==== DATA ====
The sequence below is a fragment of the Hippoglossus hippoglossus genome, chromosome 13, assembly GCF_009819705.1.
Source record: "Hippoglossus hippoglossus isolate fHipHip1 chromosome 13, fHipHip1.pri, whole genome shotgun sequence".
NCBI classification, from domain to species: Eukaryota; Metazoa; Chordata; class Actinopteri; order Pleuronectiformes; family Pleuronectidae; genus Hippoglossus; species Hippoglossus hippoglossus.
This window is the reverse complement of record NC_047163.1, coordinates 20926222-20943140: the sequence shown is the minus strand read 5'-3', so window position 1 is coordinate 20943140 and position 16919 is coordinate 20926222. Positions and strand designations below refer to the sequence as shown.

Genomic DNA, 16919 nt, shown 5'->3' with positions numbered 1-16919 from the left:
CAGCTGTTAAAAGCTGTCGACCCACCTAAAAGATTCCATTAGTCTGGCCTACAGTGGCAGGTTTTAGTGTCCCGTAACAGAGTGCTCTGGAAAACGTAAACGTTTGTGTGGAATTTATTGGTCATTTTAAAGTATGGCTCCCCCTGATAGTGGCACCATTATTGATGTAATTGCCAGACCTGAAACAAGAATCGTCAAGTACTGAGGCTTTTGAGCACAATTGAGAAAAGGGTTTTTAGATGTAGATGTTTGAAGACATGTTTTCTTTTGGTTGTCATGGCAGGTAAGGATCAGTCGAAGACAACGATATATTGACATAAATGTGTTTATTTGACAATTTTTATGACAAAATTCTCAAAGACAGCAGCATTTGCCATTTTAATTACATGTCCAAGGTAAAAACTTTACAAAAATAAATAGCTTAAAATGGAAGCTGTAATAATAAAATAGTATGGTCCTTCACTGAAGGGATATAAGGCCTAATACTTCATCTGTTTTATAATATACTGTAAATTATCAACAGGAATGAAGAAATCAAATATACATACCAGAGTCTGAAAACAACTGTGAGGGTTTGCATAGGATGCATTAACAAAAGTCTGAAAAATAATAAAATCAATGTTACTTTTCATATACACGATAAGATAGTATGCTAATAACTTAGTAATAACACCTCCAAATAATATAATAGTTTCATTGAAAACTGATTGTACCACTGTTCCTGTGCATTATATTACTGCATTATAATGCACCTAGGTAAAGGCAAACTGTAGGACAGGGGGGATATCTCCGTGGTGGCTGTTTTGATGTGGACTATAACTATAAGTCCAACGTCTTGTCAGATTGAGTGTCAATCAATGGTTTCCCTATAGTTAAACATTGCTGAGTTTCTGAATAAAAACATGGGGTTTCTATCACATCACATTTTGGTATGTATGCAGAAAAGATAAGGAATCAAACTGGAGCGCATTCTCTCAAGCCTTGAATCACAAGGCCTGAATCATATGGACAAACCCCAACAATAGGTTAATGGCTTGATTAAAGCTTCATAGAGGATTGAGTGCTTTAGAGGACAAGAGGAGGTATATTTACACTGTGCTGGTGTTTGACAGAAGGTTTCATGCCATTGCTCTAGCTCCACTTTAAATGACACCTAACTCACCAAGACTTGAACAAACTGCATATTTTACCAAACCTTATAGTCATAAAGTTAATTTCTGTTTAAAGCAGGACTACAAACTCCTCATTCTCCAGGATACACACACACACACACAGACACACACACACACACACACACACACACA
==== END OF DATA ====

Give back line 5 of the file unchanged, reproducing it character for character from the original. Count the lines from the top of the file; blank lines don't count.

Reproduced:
Genomic DNA, 16919 nt, shown 5'->3' with positions numbered 1-16919 from the left: